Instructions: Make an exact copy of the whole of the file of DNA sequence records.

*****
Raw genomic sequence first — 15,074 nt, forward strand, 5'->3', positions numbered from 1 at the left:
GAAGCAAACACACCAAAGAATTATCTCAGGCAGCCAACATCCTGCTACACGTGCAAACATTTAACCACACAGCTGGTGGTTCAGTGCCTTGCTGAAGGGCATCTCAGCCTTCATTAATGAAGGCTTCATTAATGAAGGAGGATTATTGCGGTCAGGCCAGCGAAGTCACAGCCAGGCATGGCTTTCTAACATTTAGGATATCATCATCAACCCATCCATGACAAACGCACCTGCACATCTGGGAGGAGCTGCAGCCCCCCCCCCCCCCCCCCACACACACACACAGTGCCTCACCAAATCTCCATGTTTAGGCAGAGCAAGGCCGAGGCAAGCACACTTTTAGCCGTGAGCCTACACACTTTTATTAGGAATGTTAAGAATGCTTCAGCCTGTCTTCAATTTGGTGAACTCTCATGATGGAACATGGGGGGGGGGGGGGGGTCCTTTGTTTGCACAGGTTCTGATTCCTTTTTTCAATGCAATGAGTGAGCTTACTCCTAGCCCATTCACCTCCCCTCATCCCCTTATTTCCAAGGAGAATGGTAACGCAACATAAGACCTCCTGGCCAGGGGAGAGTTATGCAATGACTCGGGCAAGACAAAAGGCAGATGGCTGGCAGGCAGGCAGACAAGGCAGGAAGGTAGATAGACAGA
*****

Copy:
Raw genomic sequence first — 15,074 nt, forward strand, 5'->3', positions numbered from 1 at the left:
GAAGCAAACACACCAAAGAATTATCTCAGGCAGCCAACATCCTGCTACACGTGCAAACATTTAACCACACAGCTGGTGGTTCAGTGCCTTGCTGAAGGGCATCTCAGCCTTCATTAATGAAGGCTTCATTAATGAAGGAGGATTATTGCGGTCAGGCCAGCGAAGTCACAGCCAGGCATGGCTTTCTAACATTTAGGATATCATCATCAACCCATCCATGACAAACGCACCTGCACATCTGGGAGGAGCTGCAGCCCCCCCCCCCCCCCCCCACACACACACACAGTGCCTCACCAAATCTCCATGTTTAGGCAGAGCAAGGCCGAGGCAAGCACACTTTTAGCCGTGAGCCTACACACTTTTATTAGGAATGTTAAGAATGCTTCAGCCTGTCTTCAATTTGGTGAACTCTCATGATGGAACATGGGGGGGGGGGGGGGGTCCTTTGTTTGCACAGGTTCTGATTCCTTTTTTCAATGCAATGAGTGAGCTTACTCCTAGCCCATTCACCTCCCCTCATCCCCTTATTTCCAAGGAGAATGGTAACGCAACATAAGACCTCCTGGCCAGGGGAGAGTTATGCAATGACTCGGGCAAGACAAAAGGCAGATGGCTGGCAGGCAGGCAGACAAGGCAGGAAGGTAGATAGACAGA